-content by Tatiana Turner-
After living in New York City for a month now, I can already tell that I have learned so much. Although I moved here for the summer to complete my internship at PricewaterhouseCoopers (PwC) and learn more about the accounting world, this experience has taught me much more than that. Since I am from the suburbs of Georgia, deciding to live in NYC for two months definitely made me nervous. The first week was a little difficult with figuring out the subway, spending almost an entire day lost and walking around the city and getting used to the hustle and bustle of being surrounded by thousands of New Yorkers, but I have definitely adapted.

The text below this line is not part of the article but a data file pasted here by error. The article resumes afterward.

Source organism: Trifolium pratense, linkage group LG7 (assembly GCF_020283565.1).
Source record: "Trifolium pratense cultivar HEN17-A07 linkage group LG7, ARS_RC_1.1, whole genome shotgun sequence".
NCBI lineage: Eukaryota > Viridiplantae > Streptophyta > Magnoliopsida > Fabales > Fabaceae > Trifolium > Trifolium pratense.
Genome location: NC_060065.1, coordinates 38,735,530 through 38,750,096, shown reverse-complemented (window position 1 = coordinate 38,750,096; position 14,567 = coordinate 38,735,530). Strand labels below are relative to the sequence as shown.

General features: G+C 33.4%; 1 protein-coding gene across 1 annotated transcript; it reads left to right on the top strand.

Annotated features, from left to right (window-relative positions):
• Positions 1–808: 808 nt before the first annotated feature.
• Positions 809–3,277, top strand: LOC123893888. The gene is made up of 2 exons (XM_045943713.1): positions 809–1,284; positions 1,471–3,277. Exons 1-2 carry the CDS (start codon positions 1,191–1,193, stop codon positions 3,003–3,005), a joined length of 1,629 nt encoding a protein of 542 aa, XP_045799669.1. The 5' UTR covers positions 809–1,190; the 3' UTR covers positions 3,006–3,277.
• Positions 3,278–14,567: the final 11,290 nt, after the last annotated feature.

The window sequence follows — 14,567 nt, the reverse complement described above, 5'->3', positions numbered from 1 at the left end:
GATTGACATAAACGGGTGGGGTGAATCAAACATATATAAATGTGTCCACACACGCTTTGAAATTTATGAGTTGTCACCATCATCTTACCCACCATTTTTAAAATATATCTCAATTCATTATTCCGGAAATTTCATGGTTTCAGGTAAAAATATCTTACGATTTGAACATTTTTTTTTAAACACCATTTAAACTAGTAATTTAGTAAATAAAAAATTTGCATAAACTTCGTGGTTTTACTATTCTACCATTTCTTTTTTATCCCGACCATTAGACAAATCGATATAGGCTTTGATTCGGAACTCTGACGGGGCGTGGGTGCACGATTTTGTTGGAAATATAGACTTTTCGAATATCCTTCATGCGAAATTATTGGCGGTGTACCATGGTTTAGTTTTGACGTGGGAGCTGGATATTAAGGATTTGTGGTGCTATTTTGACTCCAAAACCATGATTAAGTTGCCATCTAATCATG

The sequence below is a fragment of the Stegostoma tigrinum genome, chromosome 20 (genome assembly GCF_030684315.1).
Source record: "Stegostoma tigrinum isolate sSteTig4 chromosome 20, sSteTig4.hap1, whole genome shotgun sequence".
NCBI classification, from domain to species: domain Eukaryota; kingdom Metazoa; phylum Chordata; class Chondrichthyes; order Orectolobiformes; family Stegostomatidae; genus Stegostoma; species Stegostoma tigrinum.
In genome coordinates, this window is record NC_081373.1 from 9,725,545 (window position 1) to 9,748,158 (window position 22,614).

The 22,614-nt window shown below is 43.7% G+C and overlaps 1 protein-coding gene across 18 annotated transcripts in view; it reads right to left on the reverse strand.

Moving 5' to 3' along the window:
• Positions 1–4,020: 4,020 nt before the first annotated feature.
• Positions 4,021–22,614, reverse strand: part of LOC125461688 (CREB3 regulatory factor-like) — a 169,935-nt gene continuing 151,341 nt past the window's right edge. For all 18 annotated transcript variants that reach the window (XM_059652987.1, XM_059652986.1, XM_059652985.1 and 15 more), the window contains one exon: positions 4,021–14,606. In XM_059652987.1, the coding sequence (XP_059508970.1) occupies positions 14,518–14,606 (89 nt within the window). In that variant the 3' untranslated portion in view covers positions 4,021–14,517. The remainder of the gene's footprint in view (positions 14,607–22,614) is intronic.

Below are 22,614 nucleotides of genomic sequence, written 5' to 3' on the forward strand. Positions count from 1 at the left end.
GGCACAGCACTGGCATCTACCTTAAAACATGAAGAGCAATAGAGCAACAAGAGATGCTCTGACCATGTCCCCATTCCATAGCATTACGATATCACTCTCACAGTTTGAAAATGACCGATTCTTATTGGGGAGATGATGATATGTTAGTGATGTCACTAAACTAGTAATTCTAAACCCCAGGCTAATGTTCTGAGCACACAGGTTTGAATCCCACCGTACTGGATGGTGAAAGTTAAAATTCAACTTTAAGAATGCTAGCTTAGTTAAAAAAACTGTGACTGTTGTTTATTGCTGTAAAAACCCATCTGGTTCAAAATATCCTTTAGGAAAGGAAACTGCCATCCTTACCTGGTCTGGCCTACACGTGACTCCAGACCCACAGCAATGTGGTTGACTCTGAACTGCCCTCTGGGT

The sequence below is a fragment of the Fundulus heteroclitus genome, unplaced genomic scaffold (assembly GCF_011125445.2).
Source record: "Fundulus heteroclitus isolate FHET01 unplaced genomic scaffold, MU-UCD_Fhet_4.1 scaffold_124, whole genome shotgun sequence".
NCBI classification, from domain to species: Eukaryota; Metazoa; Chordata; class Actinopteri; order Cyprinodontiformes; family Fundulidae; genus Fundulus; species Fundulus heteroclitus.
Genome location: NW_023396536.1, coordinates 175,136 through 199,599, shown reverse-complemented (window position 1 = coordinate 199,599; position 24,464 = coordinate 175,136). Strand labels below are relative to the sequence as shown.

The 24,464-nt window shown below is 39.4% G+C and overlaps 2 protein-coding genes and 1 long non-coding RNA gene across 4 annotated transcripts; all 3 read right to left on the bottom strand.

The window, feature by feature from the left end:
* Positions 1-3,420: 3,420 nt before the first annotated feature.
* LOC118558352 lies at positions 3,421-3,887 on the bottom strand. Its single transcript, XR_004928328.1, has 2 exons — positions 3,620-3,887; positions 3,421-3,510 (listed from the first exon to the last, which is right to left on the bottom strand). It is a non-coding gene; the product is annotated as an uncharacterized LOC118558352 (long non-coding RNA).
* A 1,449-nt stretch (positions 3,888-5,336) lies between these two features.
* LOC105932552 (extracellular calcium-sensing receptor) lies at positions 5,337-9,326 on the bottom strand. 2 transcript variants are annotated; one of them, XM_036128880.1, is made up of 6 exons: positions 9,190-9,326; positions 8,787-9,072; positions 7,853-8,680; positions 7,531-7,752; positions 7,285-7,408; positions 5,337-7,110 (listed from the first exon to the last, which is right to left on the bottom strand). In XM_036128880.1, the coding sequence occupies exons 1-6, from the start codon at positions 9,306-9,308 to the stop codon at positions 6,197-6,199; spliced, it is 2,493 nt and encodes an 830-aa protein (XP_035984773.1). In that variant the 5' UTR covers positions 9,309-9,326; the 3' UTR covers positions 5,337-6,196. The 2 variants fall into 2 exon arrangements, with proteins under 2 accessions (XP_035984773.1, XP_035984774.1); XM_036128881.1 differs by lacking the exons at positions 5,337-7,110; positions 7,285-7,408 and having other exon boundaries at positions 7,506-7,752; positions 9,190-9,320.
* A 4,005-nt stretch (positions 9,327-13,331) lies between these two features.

I can attribute a lot of my knowledge of the city to my housing situation. I live in the NYU apartment styled dorms where nearly everyone else in the building has an internship in the city. Waking up with my four other roommates every morning (yes, there are five girls in my apartment!) and heading to our respective jobs all dressed up in our business casual clothing, navigating the city everyday and finally coming back home around 6:00 PM after a long day at work has given me a sense of independence I have never experienced before. In this month, I have learned about countless opportunities at PwC, how to act in the corporate world and how crucial Excel and PowerPoint skills are, but more importantly, I have gotten a small taste of what the real world is like after college. Learning to be much more responsible, since the city is nothing like a college campus, seeing the rich, poor and everyone in between all using the subway and realizing that I actually need to learn to cook for myself after spending a SUBSTANTIAL amount of money on eating out are all some of the lessons I have learned so far. Although they may sound small and insignificant, I feel as if these lessons have made me think about what being an adult really means. I am so grateful for the opportunity to live away from home, make mistakes, and be challenged all while learning about my future career, and more importantly, myself.